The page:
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U.S. DoE invests $325 million in long duration energy storage

The Moss Landing battery energy storage facility in California, US.

The US Department of Energy (US DoE) on Friday (Sept. 22) announced a $325 million to advance the development of long duration energy storage (LDES) technologies.

The funding is a part of Biden's government Investing in America agenda and will help fund 15 projects across 17 states and the Red the Red Lake Nation, a Native American tribe based in Minnesota. Funded by President Biden's Bipartisan Infrastructure Law, these demonstration projects is aimed at advancing LDES, mitigating risks associated with disruptions to the grid during extreme weather events, and help communities develop reliable and affordable energy systems.

"As we build our clean energy future, reliable energy storage systems will play a key role in protecting communities by providing dependable sources of electricity when and where it's needed most, particularly in the aftermath of extreme weather events or natural disasters," said Jennifer M. Granholm, U.S. Secretary of Energy,

"Thanks to President Biden's Investing in America agenda, DOE is supporting game-changing energy storage projects across the nation—laying the foundation for the innovative solutions we need to ensure stronger, more resilient communities."

Energy storage technologies are essential for utilizing the growing portfolio of clean energy resources. However, today's energy storage technologies are not sufficiently scaled or affordable to support the broad use of energy storage on the grid. As per studies, cheaper, longer duration and more efficient energy storage is needed to meet the demand that fluctuates throughout the day and night.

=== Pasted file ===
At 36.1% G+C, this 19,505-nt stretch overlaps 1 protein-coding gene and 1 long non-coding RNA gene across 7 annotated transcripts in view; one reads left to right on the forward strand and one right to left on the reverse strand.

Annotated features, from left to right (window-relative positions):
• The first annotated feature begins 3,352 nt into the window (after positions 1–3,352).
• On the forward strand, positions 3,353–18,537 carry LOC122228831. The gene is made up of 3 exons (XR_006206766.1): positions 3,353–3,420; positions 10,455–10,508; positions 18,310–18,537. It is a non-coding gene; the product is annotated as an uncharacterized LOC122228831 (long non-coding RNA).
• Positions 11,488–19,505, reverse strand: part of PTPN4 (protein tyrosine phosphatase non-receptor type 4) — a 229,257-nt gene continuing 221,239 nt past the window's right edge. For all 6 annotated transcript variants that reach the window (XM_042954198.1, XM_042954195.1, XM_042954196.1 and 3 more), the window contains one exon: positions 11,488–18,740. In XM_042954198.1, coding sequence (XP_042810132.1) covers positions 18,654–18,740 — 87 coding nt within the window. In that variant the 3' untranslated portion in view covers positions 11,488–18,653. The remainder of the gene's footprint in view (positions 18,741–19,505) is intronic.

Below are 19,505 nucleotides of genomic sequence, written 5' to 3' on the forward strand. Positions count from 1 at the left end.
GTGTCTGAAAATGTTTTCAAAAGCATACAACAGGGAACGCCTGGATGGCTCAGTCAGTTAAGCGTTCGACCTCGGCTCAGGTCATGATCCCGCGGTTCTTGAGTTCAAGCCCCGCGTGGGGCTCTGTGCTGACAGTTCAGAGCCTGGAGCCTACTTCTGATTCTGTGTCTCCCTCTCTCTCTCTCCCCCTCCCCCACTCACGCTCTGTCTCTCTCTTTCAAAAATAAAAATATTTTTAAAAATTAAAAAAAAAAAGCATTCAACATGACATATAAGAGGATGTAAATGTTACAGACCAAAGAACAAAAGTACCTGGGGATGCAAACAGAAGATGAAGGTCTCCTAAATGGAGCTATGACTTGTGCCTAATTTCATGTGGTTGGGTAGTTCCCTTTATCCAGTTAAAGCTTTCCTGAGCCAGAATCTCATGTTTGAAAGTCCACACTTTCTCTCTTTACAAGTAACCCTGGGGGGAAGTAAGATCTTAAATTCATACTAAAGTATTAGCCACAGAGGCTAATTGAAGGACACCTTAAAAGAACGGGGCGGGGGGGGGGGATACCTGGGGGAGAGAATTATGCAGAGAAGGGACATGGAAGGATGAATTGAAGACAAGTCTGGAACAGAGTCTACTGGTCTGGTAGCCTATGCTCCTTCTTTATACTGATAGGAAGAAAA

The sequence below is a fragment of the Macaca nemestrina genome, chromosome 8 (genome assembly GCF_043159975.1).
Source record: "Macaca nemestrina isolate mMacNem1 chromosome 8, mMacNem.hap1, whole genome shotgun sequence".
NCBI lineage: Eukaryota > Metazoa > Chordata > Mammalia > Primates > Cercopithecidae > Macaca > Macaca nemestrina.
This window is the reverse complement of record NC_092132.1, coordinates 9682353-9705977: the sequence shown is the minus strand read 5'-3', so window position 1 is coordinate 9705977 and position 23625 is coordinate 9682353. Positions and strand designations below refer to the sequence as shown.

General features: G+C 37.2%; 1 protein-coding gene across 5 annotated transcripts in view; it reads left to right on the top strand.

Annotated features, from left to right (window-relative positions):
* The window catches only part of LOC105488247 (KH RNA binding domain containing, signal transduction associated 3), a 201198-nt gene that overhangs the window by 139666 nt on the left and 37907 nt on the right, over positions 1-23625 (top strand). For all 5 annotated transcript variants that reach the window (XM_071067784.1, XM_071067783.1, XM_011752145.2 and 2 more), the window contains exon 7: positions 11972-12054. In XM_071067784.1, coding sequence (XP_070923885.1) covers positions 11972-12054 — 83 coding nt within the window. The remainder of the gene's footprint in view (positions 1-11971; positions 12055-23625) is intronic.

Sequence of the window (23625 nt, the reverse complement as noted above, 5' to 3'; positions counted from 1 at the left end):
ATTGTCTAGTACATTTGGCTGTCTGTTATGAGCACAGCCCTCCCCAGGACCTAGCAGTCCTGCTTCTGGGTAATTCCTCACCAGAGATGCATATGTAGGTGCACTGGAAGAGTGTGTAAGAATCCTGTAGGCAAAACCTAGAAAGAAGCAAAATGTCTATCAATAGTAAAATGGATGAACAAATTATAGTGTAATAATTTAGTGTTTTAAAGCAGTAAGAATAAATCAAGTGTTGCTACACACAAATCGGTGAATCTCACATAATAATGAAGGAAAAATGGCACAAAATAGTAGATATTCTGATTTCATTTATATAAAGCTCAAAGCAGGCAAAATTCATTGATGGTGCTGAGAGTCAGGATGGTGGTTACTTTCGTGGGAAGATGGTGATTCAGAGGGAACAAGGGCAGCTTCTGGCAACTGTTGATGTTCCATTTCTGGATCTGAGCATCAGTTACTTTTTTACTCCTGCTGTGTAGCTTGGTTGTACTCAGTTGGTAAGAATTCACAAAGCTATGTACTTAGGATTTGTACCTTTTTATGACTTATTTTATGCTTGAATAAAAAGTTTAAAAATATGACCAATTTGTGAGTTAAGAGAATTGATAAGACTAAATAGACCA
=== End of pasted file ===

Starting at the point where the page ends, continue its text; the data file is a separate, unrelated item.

The LDES Demonstrations Program, managed by DOE's Office of Clean Energy Demonstrations (OCED), funds a range of different technology types intended to overcome technical and institutional barriers to full-scale deployment of LDES systems in diverse geographies and climates.

According to DoE, the funds will be allocated to a range of different technology types to overcome technical and institutional barriers to full-scale deployment of LDES. Projects selected will feature a range of intraday (10 to 36 hours) and multiday (36 to 160+ hours) storage solutions. Further, it will be also given to few selected projects that seek to pursue innovative approaches to the re-use and recycling of retired batteries—thereby supporting the growing EV industry in the US.

Selected projects under the LDES Funding Opportunity include:

  • Communities Accessing Resilient Energy Storage (CARES) (Red Lake Nation, Santa Fe, NM, and Petaluma, CA) — Led by Rejoule.
  • Second life Smart Systems (SMART) (Atlanta, GA, San Diego, CA, Orangeburg, SC, Denmark, SC, and New Orleans, LA) — Led by Smartville Inc.
  • Multiday Iron Air Demonstration (MIND) (Becker, MN and Pueblo, CO) — Led Xcel Energy, in partnership with Form Energy, this project seeks to accelerate the commercialization and market development of multiday storage, including by deploying two 10 megawatt 100-hour LDES systems at retiring coal plants in Minnesota and Colorado.
  • Children's Hospital Resilient Grid with Energy Storage (CHARGES) (Madera, CA) — Led by the State of California through the California Energy Commission, this project aims to provide critical power backup for an acute care hospital and will provide resiliency in a region that is increasingly at-risk for significant power outages due to fires, storm surges, floods, extreme heat, and earthquakes. 

US DoE $125 million for next-gen Batteries and Energy Storage research -  

To support Energy Innovation Hub projects that emphasize multi-disciplinary fundamental research to address long-standing and emerging challenges for rechargeable batteries, the U.S. Department of Energy (DOE) has awarded $125 million over four years for basic research on rechargeable batteries.
Author : Shraddha Kakade
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